As the Scottish Government announces funding for more patients to be discharged from hospitals into care homes, a leading figure in the social care sector has warned that Scottish care homes lack capacity for managing extra workload.
Dr Donald Macaskill, chief executive of Scottish Care, a membership organisation for social care providers, told Nursing in Practice that care homes would not be able to meet the additional demand without additional staff.
This comes as Nicola Sturgeon, First Minister of Scotland, announced yesterday that ‘immediate extra funding’ would be made available for health boards to buy spare beds in care homes for hospital patients awaiting social care.
Ms Sturgeon said in a briefing that Scotland’s hospitals were ‘almost completely full’, with wards hitting 95% occupancy, well above the recommended safe threshold of 85%. It is estimated that there are 1,700 patients in hospitals who are medically fit to discharge.
‘The physical availability of a bed in a location, whether that’s in a care home or a hotel, doesn’t really matter,’ said Dr Macaskill, ‘it’s the fact that you are able to safely staff the support and care required by the person in that bed’.
‘That’s the critical issue and at the moment, while there may be physical beds [in care homes], they’re not being used and can’t be used due to to the non-availability of staff.’
Currently, staffing levels in care homes are being severely impacted by outbreaks of influenza and Covid within care home staff. Dr Macaskill said that the diseases have ‘come back with a vengeance this winter’, restricting care homes’ ability to take hospital discharges.
Anecdotal evidence collected by Scottish Care suggests that current staff absence due to illness is approximately 6-8% in most care homes, however, individual homes can have much higher rates. One provider who spoke with Scottish Care reported that 60% of their staff were absent due to illness, he said.
Dr Macaskill also warned that while social care nursing was already ‘significantly short of staff’, the problems facing the social care workforce have worsened in recent years.
Surveys of Scottish Care member organisations found that 75-80% of care providers had a nursing vacancy or shortage, the organisation said. Before the pandemic this number was only 30% of members.
An increasing draw of staff into agency roles and into the NHS itself is exacerbating staffing issues. Meanwhile, Brexit combined with a ‘toxic environment’ and a ‘lack of flexible migration policy’ has lead to large losses in valuable and highly skilled staff, said Dr Macaskill.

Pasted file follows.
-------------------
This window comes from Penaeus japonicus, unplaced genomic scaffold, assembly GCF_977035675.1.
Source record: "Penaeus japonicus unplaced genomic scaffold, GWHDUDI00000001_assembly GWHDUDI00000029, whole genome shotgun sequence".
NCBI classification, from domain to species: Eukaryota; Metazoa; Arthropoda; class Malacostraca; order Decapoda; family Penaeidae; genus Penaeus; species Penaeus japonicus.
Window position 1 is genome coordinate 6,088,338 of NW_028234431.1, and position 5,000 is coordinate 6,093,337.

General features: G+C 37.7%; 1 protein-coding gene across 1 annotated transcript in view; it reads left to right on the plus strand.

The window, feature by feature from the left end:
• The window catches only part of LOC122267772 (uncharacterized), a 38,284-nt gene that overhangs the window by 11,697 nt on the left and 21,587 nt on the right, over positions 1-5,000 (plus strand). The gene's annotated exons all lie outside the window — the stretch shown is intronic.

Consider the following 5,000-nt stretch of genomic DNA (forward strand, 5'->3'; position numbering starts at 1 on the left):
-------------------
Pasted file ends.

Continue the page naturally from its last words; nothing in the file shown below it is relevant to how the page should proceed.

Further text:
However, by using care homes acting as a interim care provider the Government is only ‘pushing the problem down the calendar by six to 12 weeks’ says Dr Macaskill.
‘It’s not a long term solution, it’s a short term response to a long term problem which is avoiding unnecessary admission in the first place and ensuring that the social care system is sufficiently robust to enable appropriate, timely, and safe discharge.’
A representative for the Scottish Government said: ‘It is critical that people are cared for in the right setting and that vital hospital beds are there for those who need them. That’s why we are working tirelessly with health and social care partnerships, with significant additional funding made available, to ensure patients can access the right care at home or in a community setting as soon as they are well enough.
As an additional and exceptional measure – COSLA and the Scottish Government have worked with partners across the care home sector to identify additional, interim, spaces within care homes to help provide additional pathways for people to be discharged from hospital in a timely and safe fashion.
‘To support Health and Social Care partnerships secure the extra provision we are making available an additional 25% above the national care home contract rate. This is an in-extremis, time-limited measure that is required to help us with the current capacity issues we face. Funding of at least £8 million will be provided on a non-recurring basis within the 2022-23 financial year.’